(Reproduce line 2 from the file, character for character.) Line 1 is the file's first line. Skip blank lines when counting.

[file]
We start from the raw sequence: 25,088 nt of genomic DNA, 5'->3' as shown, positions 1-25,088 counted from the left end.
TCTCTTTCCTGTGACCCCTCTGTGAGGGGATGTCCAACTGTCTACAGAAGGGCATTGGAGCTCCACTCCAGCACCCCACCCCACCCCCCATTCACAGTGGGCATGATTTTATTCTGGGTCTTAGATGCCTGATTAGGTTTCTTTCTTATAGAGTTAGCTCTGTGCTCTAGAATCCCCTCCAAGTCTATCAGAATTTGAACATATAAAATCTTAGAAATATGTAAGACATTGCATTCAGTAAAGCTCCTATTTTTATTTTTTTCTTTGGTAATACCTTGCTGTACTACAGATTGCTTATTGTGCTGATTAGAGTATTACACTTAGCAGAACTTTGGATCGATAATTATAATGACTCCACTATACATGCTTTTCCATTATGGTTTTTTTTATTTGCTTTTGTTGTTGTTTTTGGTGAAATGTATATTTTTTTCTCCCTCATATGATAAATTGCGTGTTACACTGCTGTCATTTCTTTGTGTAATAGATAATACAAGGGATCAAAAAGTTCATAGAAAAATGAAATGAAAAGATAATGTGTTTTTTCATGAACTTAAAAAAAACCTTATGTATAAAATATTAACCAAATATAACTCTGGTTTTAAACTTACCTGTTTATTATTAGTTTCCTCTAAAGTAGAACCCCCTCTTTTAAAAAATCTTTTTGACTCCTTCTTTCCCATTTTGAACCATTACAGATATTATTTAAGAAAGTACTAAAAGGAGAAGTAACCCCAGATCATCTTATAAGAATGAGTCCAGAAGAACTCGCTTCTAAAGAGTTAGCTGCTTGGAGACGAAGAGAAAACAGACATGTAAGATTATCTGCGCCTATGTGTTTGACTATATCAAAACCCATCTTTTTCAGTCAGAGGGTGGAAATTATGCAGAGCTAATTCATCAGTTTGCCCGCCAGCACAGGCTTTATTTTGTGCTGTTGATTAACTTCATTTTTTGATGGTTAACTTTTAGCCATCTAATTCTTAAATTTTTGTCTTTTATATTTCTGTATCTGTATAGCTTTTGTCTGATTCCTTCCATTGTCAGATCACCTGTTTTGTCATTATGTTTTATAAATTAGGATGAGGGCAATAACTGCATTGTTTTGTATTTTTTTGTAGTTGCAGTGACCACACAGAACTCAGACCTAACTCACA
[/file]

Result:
TCTCTTTCCTGTGACCCCTCTGTGAGGGGATGTCCAACTGTCTACAGAAGGGCATTGGAGCTCCACTCCAGCACCCCACCCCACCCCCCATTCACAGTGGGCATGATTTTATTCTGGGTCTTAGATGCCTGATTAGGTTTCTTTCTTATAGAGTTAGCTCTGTGCTCTAGAATCCCCTCCAAGTCTATCAGAATTTGAACATATAAAATCTTAGAAATATGTAAGACATTGCATTCAGTAAAGCTCCTATTTTTATTTTTTTCTTTGGTAATACCTTGCTGTACTACAGATTGCTTATTGTGCTGATTAGAGTATTACACTTAGCAGAACTTTGGATCGATAATTATAATGACTCCACTATACATGCTTTTCCATTATGGTTTTTTTTATTTGCTTTTGTTGTTGTTTTTGGTGAAATGTATATTTTTTTCTCCCTCATATGATAAATTGCGTGTTACACTGCTGTCATTTCTTTGTGTAATAGATAATACAAGGGATCAAAAAGTTCATAGAAAAATGAAATGAAAAGATAATGTGTTTTTTCATGAACTTAAAAAAAACCTTATGTATAAAATATTAACCAAATATAACTCTGGTTTTAAACTTACCTGTTTATTATTAGTTTCCTCTAAAGTAGAACCCCCTCTTTTAAAAAATCTTTTTGACTCCTTCTTTCCCATTTTGAACCATTACAGATATTATTTAAGAAAGTACTAAAAGGAGAAGTAACCCCAGATCATCTTATAAGAATGAGTCCAGAAGAACTCGCTTCTAAAGAGTTAGCTGCTTGGAGACGAAGAGAAAACAGACATGTAAGATTATCTGCGCCTATGTGTTTGACTATATCAAAACCCATCTTTTTCAGTCAGAGGGTGGAAATTATGCAGAGCTAATTCATCAGTTTGCCCGCCAGCACAGGCTTTATTTTGTGCTGTTGATTAACTTCATTTTTTGATGGTTAACTTTTAGCCATCTAATTCTTAAATTTTTGTCTTTTATATTTCTGTATCTGTATAGCTTTTGTCTGATTCCTTCCATTGTCAGATCACCTGTTTTGTCATTATGTTTTATAAATTAGGATGAGGGCAATAACTGCATTGTTTTGTATTTTTTTGTAGTTGCAGTGACCACACAGAACTCAGACCTAACTCACA